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Judges rule on contractor dispute over new FBI headquarters

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The Indiana Court of Appeals reversed the denial of a general contractor’s motion to stay proceedings and compel arbitration regarding disputes with subcontractors, finding general contractor Welty Building Co. LTD did not waive its right to insist upon arbitration.

Welty was chosen as general contractor to construct the new FBI headquarters in Indianapolis. The building would be owned by Indy Fedreau Company LLC, and Ohio Farmers Insurance Co. provided a contract performance bond on Welty’s behalf. Welty hired 21 subcontractors to work on the project. Their agreements included an arbitration clause. But Indy Fedreau filed a lawsuit against Welty and OFIC in November 2011 alleging breach of contract, breach of bond, fraud and bad faith based on claims Welty ran up the costs of the project. Indy Fedreau also believed that Welty wasn’t timely paying the subcontractors, which resulted in mechanic’s liens. Several subcontractors also sued Welty.

Welty later filed a counterclaim in the Fedreau case, seeking to foreclose its own mechanic’s lien on the property. It joined the subcontractors with respect to the mechanic’s lien notices they had filed. This led to counterclaims being filed against Welty by the subcontractors. Welty and OFIC then sought to stay the subcontractors’ claims pending mediation and arbitration, which was denied. The trial court agreed with the subcontractors that Welty had waived its contractual right to insist upon arbitration.

“It is clear that Welty did not ‘elect’ to sue the subcontractors without first engaging in mediation or arbitration, nor did it voluntarily ‘institute’ a legal proceeding, to use the language of Article 37 of the subcontract. Welty’s hand was forced by Fedreau’s filing of the lawsuit against it, at which time Welty was compelled to countersue for foreclosure of its mechanic’s lien and to name the subcontractors as co-defendants on that claim,” Judge Michael Barnes wrote in Welty Building Co., LTD. and, Ohio Farmers Insurance Company v. Indy Fedreau Company, LLC, et al., 49A02-1206-PL-493.

The judges sent the case back to the trial court so that arbitration can be ordered between Welty and the subcontractors and that the litigation between those parties be stayed. The trial court did not assess whether the subcontractors’ claims against OFIC should be stayed pending arbitration, so the judges ordered the trial court to consider that issue.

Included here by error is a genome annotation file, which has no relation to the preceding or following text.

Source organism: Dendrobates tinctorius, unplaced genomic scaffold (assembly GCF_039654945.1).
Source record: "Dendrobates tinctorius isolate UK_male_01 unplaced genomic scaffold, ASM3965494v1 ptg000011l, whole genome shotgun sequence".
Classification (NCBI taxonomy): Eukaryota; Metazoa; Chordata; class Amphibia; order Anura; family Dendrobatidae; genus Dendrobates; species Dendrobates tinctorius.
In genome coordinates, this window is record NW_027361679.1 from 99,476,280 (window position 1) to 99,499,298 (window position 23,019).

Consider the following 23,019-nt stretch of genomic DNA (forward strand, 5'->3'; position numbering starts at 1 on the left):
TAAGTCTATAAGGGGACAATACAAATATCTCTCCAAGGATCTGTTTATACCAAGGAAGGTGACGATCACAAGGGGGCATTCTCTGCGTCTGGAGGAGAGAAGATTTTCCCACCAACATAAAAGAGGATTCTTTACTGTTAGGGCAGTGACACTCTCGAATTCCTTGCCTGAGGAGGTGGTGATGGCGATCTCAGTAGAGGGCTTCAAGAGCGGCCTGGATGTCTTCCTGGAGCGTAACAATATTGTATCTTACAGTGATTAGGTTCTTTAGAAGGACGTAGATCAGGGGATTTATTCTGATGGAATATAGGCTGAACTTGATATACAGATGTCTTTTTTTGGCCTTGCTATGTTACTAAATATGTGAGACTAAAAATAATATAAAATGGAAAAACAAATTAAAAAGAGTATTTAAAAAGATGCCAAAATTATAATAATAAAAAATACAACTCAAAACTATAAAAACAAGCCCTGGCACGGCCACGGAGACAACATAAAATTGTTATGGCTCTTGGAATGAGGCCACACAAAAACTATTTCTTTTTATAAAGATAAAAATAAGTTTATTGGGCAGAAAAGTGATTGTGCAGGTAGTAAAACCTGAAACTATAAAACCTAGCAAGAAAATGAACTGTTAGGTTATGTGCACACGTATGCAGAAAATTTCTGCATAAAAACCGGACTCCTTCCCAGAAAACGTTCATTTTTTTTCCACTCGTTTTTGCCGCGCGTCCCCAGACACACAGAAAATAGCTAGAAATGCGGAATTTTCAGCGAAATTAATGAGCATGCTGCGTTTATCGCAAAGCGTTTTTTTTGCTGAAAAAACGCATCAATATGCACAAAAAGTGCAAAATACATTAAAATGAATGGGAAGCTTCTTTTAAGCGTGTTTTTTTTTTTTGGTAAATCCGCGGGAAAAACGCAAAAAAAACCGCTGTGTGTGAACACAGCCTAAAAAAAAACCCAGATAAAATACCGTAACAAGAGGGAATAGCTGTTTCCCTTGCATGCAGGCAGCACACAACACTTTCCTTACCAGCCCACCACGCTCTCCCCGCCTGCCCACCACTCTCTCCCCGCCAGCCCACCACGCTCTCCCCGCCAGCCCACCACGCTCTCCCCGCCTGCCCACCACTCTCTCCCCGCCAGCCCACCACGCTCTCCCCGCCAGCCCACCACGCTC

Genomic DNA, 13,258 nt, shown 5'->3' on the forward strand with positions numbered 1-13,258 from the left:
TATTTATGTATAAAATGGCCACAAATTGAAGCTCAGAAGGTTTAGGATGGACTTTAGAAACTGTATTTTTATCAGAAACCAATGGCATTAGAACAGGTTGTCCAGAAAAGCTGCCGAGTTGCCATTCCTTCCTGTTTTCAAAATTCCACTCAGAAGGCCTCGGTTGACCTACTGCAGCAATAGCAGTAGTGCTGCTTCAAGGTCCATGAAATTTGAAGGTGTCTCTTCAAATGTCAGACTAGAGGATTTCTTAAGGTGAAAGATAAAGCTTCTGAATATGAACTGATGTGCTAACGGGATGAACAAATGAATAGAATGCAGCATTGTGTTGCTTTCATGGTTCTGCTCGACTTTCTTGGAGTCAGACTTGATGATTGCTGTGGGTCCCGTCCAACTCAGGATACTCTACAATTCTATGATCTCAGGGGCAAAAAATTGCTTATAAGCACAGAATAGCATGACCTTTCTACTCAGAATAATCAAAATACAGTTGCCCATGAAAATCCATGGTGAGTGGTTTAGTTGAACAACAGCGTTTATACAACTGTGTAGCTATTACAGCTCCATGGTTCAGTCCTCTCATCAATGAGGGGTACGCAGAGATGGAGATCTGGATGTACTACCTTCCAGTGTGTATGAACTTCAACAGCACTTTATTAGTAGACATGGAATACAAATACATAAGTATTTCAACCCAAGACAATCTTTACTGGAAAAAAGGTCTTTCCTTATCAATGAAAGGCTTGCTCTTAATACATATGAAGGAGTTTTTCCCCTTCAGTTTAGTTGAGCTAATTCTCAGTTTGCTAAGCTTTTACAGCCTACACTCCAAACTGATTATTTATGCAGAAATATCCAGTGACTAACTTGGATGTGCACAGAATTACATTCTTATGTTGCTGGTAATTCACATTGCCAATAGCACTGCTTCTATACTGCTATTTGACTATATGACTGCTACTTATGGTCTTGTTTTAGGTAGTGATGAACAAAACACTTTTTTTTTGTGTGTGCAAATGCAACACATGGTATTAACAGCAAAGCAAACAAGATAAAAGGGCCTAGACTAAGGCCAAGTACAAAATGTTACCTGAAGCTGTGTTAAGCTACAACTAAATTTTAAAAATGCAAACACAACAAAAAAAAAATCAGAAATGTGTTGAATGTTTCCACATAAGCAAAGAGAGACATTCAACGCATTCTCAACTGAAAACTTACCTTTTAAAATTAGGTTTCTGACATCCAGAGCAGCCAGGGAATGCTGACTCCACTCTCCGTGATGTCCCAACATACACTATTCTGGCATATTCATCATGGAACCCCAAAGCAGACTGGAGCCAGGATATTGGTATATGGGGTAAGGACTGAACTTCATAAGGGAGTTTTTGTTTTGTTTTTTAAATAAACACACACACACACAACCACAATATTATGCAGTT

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  1. Justice has finally been served. So glad that Dr. Ley can finally sleep peacefully at night knowing the truth has finally come to the surface.

  2. While this right is guaranteed by our Constitution, it has in recent years been hampered by insurance companies, i.e.; the practice of the plaintiff's own insurance company intervening in an action and filing a lien against any proceeds paid to their insured. In essence, causing an additional financial hurdle for a plaintiff to overcome at trial in terms of overall award. In a very real sense an injured party in exercise of their right to trial by jury may be the only party in a cause that would end up with zero compensation.

  3. Why in the world would someone need a person to correct a transcript when a realtime court reporter could provide them with a transcript (rough draft) immediately?

  4. This article proved very enlightening. Right ahead of sitting the LSAT for the first time, I felt a sense of relief that a score of 141 was admitted to an Indiana Law School and did well under unique circumstances. While my GPA is currently 3.91 I fear standardized testing and hope that I too will get a good enough grade for acceptance here at home. Thanks so much for this informative post.

  5. No, Ron Drake is not running against incumbent Larry Bucshon. That’s totally wrong; and destructively misleading to say anything like that. All political candidates, including me in the 8th district, are facing voters, not incumbents. You should not firewall away any of voters’ options. We need them all now more than ever. Right? Y’all have for decades given the Ds and Rs free 24/7/365 coverage of taxpayer-supported promotion at the expense of all alternatives. That’s plenty of head-start, money-in-the-pocket advantage for parties and people that don’t need any more free immunities, powers, privileges and money denied all others. Now it’s time to play fair and let voters know that there are, in fact, options. Much, much better, and not-corrupt options. Liberty or Bust! Andy Horning Libertarian for IN08 USA House of Representatives Freedom, Indiana

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